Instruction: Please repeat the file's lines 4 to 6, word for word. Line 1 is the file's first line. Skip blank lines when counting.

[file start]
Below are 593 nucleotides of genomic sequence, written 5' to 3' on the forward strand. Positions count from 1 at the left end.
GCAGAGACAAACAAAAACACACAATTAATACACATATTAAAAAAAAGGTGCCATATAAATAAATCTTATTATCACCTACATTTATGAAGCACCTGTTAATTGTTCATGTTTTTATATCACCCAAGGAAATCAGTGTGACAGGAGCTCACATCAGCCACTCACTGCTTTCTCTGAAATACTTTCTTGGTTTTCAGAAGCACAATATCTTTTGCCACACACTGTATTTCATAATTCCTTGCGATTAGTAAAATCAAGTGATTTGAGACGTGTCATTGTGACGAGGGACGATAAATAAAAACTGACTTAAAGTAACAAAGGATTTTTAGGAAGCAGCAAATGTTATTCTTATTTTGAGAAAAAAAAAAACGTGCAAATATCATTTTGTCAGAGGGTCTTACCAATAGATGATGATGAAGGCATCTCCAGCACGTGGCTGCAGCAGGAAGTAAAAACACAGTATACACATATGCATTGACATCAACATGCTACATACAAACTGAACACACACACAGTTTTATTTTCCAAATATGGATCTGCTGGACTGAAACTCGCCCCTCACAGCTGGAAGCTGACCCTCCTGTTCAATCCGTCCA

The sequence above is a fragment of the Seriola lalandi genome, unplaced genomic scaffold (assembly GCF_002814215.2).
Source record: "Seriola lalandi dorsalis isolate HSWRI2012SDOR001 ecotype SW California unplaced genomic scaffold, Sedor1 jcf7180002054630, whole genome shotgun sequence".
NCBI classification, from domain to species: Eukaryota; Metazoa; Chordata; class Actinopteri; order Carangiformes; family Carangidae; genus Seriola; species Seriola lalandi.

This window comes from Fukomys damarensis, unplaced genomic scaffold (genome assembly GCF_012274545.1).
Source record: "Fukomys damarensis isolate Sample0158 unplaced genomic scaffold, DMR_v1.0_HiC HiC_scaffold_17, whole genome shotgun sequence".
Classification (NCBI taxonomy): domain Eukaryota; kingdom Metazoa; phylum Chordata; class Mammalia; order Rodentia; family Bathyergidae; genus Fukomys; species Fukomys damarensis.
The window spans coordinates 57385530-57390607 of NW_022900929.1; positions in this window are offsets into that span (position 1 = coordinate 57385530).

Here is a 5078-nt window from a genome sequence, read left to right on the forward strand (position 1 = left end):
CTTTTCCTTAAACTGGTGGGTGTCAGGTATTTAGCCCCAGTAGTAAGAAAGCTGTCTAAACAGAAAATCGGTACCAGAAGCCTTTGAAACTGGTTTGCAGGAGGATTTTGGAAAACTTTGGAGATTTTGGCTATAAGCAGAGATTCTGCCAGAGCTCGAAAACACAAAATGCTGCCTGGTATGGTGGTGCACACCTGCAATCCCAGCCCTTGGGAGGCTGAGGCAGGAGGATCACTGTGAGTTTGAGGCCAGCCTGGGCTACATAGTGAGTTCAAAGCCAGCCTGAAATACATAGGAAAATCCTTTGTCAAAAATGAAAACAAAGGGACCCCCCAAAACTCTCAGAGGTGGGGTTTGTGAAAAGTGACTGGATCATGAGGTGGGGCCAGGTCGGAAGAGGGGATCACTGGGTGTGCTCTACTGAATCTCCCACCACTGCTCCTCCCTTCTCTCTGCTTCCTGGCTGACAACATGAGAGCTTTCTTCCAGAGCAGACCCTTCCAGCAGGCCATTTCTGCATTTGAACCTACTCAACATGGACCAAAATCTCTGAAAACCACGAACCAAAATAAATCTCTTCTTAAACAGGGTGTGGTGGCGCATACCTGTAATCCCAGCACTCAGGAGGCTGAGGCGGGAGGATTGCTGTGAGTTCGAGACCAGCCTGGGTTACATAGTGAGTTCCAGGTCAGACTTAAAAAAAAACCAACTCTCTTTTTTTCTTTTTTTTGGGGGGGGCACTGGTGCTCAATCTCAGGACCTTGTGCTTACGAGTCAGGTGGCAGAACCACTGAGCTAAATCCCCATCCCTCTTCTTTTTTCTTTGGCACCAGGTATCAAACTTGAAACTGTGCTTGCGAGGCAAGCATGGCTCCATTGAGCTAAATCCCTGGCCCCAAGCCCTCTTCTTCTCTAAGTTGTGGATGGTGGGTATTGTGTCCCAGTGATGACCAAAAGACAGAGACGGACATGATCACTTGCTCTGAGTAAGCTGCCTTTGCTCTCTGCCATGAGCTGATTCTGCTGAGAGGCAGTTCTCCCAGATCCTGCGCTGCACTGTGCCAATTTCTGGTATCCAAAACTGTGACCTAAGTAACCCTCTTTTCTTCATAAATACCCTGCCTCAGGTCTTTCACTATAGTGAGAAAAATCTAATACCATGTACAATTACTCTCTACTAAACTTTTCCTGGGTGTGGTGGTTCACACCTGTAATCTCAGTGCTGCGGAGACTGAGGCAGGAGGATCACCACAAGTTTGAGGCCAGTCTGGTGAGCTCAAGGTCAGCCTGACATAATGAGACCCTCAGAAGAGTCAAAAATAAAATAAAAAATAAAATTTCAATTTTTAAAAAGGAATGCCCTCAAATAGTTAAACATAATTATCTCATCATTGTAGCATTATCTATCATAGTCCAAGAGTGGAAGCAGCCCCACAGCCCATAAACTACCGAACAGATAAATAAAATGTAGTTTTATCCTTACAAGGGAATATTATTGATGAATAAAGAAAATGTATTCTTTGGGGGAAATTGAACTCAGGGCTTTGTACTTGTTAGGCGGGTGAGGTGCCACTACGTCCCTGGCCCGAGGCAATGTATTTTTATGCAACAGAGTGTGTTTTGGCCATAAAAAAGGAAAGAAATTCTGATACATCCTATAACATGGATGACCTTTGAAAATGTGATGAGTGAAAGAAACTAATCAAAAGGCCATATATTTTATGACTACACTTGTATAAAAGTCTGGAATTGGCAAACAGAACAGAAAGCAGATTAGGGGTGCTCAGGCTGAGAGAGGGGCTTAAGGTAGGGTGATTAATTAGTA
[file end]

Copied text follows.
Source record: "Seriola lalandi dorsalis isolate HSWRI2012SDOR001 ecotype SW California unplaced genomic scaffold, Sedor1 jcf7180002054630, whole genome shotgun sequence".
NCBI classification, from domain to species: Eukaryota; Metazoa; Chordata; class Actinopteri; order Carangiformes; family Carangidae; genus Seriola; species Seriola lalandi.

This window comes from Fukomys damarensis, unplaced genomic scaffold (genome assembly GCF_012274545.1).